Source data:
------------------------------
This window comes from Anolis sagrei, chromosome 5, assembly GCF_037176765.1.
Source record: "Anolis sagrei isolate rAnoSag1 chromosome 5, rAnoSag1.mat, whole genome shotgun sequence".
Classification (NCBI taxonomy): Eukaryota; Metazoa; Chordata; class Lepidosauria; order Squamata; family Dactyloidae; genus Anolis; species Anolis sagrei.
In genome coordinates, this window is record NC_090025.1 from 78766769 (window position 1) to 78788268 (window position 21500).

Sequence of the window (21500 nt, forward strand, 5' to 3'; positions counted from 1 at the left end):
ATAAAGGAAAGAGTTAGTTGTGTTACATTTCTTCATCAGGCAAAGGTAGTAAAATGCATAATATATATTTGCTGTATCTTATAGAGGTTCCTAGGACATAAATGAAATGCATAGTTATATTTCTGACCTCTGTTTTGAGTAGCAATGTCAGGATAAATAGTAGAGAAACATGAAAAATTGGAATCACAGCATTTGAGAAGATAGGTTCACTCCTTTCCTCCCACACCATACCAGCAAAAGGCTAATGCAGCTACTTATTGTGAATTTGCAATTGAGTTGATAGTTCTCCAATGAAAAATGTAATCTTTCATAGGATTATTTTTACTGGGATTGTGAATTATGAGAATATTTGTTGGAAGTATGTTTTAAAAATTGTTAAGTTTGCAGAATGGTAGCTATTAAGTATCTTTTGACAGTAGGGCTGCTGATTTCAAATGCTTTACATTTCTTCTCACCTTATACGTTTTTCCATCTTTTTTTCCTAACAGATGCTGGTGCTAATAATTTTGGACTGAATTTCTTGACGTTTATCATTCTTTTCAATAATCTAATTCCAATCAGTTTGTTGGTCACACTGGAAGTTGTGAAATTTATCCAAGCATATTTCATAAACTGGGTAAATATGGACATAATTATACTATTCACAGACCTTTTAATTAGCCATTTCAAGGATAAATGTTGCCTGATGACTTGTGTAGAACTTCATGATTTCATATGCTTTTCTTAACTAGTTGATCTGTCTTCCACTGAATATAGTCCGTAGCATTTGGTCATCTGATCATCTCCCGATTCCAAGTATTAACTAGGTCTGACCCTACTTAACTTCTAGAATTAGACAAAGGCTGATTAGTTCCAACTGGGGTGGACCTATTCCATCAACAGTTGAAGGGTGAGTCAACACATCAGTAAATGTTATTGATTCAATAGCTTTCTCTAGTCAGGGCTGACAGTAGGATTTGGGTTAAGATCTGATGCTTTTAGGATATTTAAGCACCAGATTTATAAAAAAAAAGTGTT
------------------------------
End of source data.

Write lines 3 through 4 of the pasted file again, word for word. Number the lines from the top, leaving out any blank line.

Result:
Classification (NCBI taxonomy): Eukaryota; Metazoa; Chordata; class Lepidosauria; order Squamata; family Dactyloidae; genus Anolis; species Anolis sagrei.
In genome coordinates, this window is record NC_090025.1 from 78766769 (window position 1) to 78788268 (window position 21500).